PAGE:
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Overstock.Com, Inc. v. Goldman Sachs & Co.

California Court of Appeals, First District, First Division

November 13, 2014

OVERSTOCK.COM, INC. et al., Plaintiffs and Appellants,
GOLDMAN SACHS & CO. et al., Defendants and Respondents.

[As modified Nov. 25, 2014.]


San Francisco County and City Superior Court Super. Ct. No. CGC-07-460147 The Honorable John E. Munter Judge

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Stein & Lubin, Lubin Olson Niewiadomski, Theodore A. Griffinger, Jr., Ellen A. Cirangle, Jonathan E. Sommer and Myron Moskovitz for Plaintiffs and Appellants.

Morgan, Lewis & Bockius and Joseph Edward Floren for Defendants and Respondents Goldman Sachs & Co. and Goldman Sachs Execution & Clearing, L.P.

O'Melveny & Myers, Matthew David Powers, Andrew J. Frackman and Abby F. Rudzin for Defendants and Respondents Merrill Lynch, Pierce Fenner & Smith, Inc., and Merrill Lynch Professional Clearing Corporation.



I. Introduction

Often, it is the federal courts, applying federal law, that wrestle with claims of cross-state securities fraud involving a nationally-listed stock. Here, plaintiffs of various states allege defendants, securities firms headquartered on the East Coast, violated California and New Jersey law through their involvement in massive naked short selling of Overstock .com, Inc. shares. The trial court sustained demurrers to plaintiffs’ New Jersey Racketeer Influenced and Corrupt Organizations Act (RICO; 18 U.S.C. § 1961 et seq.) claim without leave to amend and subsequently granted summary judgment on plaintiffs’ California market manipulation claims.

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We affirm the dismissal of the belatedly raised New Jersey RICO claim. We also affirm the summary judgment as to three of the four defendants, but reverse as to Merrill Lynch Professional Clearing Corporation. The evidence, although slight, raises a triable issue this firm effected a series of transactions in California and did so for the purpose of inducing others to trade in the manipulated stock. In reaching this disposition, we conclude Corporations Code section 25400, subdivision (b), reaches not only beneficial sellers and buyers of stock, but also can reach firms that execute, clear and settle trades. However, as we further explain, such firms face liability in a private action for damages only if they engage in conduct beyond aiding and abetting securities fraud, such that they are a primary actor in the manipulative trading.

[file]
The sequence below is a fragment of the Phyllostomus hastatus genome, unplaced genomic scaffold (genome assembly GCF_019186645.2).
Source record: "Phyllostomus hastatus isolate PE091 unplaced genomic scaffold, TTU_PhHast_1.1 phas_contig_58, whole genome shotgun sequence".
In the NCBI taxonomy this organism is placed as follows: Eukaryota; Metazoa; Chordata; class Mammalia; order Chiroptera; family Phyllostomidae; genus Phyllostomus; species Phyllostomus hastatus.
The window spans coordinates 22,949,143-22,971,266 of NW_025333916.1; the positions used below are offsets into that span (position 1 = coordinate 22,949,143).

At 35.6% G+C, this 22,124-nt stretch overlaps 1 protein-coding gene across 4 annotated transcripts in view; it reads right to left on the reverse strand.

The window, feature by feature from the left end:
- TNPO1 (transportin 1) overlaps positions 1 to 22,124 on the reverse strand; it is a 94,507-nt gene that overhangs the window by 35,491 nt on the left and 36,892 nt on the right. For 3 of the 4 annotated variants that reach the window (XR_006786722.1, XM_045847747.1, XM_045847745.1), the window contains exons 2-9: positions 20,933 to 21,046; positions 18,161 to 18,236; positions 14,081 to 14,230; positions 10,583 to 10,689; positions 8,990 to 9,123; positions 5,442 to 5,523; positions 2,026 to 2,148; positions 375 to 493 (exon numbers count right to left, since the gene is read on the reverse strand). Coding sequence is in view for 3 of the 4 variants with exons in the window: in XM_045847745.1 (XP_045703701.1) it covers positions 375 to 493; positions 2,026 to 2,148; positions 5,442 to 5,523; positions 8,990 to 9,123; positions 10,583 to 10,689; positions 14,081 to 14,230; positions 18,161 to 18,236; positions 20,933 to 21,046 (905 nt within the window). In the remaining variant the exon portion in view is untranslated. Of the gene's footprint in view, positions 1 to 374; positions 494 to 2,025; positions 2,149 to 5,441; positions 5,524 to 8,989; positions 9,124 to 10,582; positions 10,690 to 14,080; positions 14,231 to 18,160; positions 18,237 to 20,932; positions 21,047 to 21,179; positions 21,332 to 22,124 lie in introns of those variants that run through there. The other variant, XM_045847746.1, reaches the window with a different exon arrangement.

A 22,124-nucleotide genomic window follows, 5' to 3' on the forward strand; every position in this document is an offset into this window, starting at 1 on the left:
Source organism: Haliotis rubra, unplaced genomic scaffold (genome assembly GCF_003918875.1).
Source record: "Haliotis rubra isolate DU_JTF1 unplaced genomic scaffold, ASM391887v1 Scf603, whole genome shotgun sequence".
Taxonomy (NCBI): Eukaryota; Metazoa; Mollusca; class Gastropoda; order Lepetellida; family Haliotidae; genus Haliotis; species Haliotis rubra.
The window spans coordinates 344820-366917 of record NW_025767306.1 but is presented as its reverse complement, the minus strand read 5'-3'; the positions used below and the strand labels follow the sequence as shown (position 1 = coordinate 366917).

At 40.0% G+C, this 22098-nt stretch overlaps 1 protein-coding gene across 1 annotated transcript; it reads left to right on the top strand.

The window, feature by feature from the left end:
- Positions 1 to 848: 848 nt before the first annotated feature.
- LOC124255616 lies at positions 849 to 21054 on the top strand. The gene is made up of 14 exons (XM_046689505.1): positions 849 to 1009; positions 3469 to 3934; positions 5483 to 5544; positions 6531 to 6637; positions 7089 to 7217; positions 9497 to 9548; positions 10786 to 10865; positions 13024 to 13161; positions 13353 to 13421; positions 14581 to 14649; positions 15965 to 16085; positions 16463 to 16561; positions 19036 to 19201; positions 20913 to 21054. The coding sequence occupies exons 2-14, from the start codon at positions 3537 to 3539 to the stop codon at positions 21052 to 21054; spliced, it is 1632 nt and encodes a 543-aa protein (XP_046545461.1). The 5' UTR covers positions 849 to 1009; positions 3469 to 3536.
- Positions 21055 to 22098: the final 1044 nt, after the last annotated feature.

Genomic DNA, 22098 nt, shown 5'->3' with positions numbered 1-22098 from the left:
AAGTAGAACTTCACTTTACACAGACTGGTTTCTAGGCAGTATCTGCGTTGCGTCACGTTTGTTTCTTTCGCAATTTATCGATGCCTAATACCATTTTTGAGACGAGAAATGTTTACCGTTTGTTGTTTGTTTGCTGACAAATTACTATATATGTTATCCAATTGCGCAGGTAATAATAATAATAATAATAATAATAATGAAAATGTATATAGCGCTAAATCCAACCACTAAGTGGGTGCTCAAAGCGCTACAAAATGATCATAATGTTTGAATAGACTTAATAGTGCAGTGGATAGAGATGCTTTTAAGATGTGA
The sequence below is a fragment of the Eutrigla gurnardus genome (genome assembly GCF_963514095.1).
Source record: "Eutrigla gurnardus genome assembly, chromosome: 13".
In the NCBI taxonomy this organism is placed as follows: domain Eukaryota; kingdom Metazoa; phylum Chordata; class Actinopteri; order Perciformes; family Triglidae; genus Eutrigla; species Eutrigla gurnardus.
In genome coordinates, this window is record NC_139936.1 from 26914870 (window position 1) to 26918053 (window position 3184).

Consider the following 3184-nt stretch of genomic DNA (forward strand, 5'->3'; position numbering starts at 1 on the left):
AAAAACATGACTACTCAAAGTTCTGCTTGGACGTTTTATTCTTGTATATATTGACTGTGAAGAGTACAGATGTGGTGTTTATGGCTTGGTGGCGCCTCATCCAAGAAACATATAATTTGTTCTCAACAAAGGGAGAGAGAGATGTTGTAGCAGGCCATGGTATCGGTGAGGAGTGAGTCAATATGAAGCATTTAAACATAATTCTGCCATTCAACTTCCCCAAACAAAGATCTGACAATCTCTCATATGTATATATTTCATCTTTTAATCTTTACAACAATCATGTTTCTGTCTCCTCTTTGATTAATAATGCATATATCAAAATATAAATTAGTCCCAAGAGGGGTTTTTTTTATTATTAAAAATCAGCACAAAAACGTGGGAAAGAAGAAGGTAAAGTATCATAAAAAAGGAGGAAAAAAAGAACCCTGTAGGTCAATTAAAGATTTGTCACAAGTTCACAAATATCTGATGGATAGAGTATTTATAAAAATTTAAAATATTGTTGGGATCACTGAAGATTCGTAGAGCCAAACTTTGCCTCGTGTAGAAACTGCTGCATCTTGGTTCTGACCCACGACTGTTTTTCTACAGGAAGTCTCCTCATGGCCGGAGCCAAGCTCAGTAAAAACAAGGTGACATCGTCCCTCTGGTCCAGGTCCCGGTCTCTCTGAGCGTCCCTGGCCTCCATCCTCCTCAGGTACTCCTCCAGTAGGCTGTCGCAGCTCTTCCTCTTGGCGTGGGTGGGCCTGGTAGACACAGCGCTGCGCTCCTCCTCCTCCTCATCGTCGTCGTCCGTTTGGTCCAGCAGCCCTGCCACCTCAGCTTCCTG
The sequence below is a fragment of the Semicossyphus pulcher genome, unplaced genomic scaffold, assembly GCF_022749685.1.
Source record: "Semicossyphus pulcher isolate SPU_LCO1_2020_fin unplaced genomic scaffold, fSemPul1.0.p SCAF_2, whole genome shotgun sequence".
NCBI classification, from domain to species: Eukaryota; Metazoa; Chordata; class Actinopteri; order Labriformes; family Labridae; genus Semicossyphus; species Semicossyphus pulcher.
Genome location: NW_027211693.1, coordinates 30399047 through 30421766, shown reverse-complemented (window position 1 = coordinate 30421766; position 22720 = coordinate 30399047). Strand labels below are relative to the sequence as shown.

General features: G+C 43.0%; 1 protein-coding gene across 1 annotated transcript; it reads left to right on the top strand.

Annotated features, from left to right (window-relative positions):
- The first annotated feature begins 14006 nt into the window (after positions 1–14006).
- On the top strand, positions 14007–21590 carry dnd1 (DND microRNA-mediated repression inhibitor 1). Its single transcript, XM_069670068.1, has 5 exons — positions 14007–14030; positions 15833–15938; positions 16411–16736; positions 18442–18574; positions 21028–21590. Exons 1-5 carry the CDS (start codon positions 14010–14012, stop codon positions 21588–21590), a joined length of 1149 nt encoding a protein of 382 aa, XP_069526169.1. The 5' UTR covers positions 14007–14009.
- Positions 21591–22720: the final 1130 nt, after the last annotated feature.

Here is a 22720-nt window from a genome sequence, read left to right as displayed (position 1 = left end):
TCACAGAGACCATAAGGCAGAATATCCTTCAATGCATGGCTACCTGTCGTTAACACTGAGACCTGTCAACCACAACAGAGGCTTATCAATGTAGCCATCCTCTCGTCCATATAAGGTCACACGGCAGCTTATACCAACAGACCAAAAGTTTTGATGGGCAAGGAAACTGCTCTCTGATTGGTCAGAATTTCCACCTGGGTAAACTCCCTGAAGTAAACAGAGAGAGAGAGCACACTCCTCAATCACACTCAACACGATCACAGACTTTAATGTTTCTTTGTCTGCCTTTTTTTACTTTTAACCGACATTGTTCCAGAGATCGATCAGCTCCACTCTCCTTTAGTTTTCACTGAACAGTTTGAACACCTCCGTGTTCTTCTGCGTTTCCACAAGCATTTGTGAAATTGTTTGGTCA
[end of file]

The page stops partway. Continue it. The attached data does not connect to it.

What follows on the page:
II. Factual and Procedural Background

Plaintiffs are Overstock.Com, Inc., an online retailer, and seven of its investors. In their Fourth Amended Complaint, plaintiffs alleged defendants intentionally depressed the price of Overstock stock by effecting “naked short sales”-that is, sales of shares the brokerage houses and their clients never actually owned or borrowed. This practice, and specifically perpetuating the naked short positions by means of exotic trading schemes, allegedly increased the apparent supply of the stock, lead to a “pile on” of further short sales, and thereby decreased the stock’s value-including the value of shares plaintiffs sold. Plaintiffs claimed defendants’ conduct violated Corporations Code sections 25400 and 25500, [1] Business and Professions Code sections 17200 and 17500, [2] and New Jersey’s RICO statute (N.J. Stat. 2C:41-2(c.-d.). To put plaintiffs’ allegations and the nature of the evidence proffered during the summary judgment proceedings in context, we start with an overview of how securities transactions unfold, naked short sales, and the Security and Exchange Commission’s (SEC) efforts to prohibit abusive short selling.

A. Steps in a Securities Transaction

Securities transactions involve a number of steps. These include, among others, executing a trade order, clearing a trade, and settling a trade. (See generally Minnerop, Clearing Arrangements (2003) 58 Bus. Law. 917, 919 (Minnerop); 17 C.F.R. § 240.11a2–2(T) (2014).)

Execution is the process of reaching agreement on the terms of a transaction. This includes, for a buyer, not only finding the best price, but also choosing the right seller given the size of the order, the nature of the security

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being traded, and the costs and fees associated with the trade. (See Newton v. Merrill, Lynch, Pierce, Fenner & Smith, Inc. (3d Cir. 1998) 135 F.3d 266, 270 & fn. 2.) Execution can be accomplished manually or automatically by computer. (See Domestic Securities, Inc. v. S.E.C. (D.C. Cir. 2003) 357 U.S. App.D.C. 118 [333 F.3d 239, 243] [in the NASDAQ marketplace, buyers and sellers can automatically execute trades against quoted prices].)